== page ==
There are a lot of differing opinions floating around these days about “Storage Tiering” and the different methods of achieving it. Before we get into some of the popular approaches you’ll read about, let’s talk about why tiering is important.
The “need” for storage tiering stems from the fact that different types of drives have different performance metrics associated with them. When we talk about random IOPS, the following table indicates some rough sizing guidelines that architects can use to ballpark a solution.
While there are other factors like read/write ratio, raid types, block sizes and random/sequential workloads, this post isn’t about how to size a storage solution, it’s about why storage tiering is relevant to you.
When you compare these tables, one thing is obvious – SSD drives perform the best but are cost-prohibitive. This is why we don’t use SSD for everything. In the past, the only way to balance cost and performance was to have a “fast” pool of storage made up of 10,000rpm or 15,000rpm drives, and a “slow” pool of storage made up of 7,2000rpm drives which were far less expensive per terabyte.
That meant whenever we deployed a new application or service, we’d need to manually determine if that application would reside on the “fast’ or the “slow” pool of storage.
You may notice I keep putting fast and slow in quotes – this is because even though a 7,200rpm drive may provide fewer IOPS per spindle than a 15,000rpm drive, it’s not necessarily slower. If we have a pool of storage made up of qty 20 – 7,200rpm drives vs a pool of qty 6 – 15,000rpm disks, which is faster?
The 20-drive 7,2000rpm pool would have a ballpark IOPS rating of 1600 IOPS, whereas the 15,000rpm disk drive pool would only have 1080 IOPS for the “fast” pool.
The purpose of these tiering technologies really allows us to take different drive types and blend them into a single pool of storage – and then have the array manage which types of data reside on which type of disk. This forgoes the need of worrying about “fast” and “slow” disk types, since they’re all just different buckets of IOPS that we have created a single pool out of. This approach drastically reduces our storage management since we no longer need to decide if an application should go on “fast” or “slow” disk.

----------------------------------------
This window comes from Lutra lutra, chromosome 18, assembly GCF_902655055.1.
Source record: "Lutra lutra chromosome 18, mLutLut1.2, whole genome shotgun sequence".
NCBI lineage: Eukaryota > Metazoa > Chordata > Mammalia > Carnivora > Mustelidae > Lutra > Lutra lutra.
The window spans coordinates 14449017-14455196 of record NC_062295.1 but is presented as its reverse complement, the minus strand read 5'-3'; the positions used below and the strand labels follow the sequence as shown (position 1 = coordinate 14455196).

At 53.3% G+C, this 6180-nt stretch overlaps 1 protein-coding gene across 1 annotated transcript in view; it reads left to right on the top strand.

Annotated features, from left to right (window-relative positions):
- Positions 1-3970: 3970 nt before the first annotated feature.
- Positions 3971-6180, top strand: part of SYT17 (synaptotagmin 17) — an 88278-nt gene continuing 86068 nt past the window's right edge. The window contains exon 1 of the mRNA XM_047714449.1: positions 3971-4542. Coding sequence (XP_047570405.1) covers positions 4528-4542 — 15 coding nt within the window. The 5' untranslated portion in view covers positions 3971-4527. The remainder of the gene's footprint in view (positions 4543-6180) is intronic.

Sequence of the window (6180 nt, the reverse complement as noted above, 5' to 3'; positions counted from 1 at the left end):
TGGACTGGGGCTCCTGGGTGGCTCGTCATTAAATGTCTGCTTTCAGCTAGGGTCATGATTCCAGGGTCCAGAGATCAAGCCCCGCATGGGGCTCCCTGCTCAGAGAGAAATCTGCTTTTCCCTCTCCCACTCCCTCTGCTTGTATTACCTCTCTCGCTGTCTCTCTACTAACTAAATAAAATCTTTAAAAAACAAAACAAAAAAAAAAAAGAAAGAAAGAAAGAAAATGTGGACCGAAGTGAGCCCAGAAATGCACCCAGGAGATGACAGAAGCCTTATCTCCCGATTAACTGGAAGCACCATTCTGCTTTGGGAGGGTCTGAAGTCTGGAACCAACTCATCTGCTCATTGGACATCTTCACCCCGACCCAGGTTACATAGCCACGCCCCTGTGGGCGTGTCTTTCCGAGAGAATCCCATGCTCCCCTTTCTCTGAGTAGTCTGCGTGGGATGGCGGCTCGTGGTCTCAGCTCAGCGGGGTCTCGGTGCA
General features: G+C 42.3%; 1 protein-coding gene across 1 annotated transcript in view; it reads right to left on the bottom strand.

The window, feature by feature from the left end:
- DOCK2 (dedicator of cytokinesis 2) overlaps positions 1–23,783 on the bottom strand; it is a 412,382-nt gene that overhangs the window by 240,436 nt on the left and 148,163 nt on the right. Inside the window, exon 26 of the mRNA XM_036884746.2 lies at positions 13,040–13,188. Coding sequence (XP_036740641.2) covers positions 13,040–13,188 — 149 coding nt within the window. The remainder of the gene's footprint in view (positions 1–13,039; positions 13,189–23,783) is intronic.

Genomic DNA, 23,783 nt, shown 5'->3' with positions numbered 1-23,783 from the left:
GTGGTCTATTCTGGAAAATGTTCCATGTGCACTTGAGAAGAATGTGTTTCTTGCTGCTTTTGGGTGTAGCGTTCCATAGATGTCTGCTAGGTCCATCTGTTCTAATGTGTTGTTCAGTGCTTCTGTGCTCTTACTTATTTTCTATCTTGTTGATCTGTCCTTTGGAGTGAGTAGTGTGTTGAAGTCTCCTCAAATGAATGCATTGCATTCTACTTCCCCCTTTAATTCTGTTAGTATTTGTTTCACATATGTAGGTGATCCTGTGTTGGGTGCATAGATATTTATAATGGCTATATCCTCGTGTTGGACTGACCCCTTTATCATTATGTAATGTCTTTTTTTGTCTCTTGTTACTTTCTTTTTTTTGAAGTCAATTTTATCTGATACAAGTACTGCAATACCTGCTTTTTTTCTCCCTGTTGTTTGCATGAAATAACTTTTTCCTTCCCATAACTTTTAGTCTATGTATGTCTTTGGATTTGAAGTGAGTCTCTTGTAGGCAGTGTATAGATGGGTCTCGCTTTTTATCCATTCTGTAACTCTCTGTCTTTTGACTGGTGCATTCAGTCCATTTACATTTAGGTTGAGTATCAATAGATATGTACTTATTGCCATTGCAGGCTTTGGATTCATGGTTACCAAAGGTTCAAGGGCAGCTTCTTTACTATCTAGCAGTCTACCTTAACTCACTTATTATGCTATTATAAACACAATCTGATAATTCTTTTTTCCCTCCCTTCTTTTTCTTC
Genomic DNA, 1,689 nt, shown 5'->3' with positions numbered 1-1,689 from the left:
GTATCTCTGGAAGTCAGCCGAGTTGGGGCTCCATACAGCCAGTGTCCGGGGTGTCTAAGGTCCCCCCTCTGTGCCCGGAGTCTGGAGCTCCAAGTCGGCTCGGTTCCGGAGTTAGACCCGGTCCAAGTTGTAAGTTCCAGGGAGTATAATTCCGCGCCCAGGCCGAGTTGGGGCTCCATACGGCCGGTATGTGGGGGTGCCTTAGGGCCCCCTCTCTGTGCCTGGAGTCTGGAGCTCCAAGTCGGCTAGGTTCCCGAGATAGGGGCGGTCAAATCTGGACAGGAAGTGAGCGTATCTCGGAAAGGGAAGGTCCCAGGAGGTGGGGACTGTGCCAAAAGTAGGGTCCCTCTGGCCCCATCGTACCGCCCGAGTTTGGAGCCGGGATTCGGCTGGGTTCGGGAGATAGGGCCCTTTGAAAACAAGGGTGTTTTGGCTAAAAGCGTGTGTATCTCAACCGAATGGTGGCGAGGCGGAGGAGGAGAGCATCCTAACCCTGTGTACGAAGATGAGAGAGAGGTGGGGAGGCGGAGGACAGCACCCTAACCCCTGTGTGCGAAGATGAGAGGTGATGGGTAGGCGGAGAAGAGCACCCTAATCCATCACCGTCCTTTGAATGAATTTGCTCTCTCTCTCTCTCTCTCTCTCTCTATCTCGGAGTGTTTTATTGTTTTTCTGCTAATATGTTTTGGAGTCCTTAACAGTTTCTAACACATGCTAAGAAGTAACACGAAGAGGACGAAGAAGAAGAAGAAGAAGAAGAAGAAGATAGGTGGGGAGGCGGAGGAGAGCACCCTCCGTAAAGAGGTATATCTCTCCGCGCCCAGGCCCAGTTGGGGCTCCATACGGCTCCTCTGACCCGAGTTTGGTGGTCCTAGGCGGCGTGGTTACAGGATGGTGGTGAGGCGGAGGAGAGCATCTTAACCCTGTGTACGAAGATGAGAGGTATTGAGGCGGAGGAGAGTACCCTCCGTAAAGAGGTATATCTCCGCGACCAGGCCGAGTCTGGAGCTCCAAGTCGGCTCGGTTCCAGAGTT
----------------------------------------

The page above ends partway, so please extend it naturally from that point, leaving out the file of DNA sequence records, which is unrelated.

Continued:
Storage tiering is great from a technical perspective. It’s also less management for better performance. So how how does it save you money? If money were no object, we’d simply build arrays completely out of SSD and tiering technology wouldn’t be relevant at all. Unfortunately, we all live in the real world where building all-SSD arrays for general workloads isn’t often the most fiscally responsible thing to do.
What tiering allows us to do is look at your data center requirements and build to what you need. If we were to define our requirements as “30TB at 10,000 IOPS” – we could then use ALL of the different drive types to meet those requirements in a manner that has the least cost, but still meets those requirements. We’re no longer stuck at deciding what drive type we want to use at the onset of the architecture.
Expansion is the other great use case for storage tiering. Once upon a time if we ran out of capacity in our “fast” pool, we’d need to add “fast” disk even though the performance was adequate. Applying storage tiering, we can add expensive high performance SSD drives when we’re out of performance, or cost-effective 7,200rpm drives when we’re out of capacity. Being able to balance cost and performance as we scale is huge!
While trying to predict what your storage performance requirements will be years in the future is impossible – maintaining the flexibility to grow in the most cost-effective manner results in huge savings.
In my next post, I’ll discuss the different types of tiering available in the market.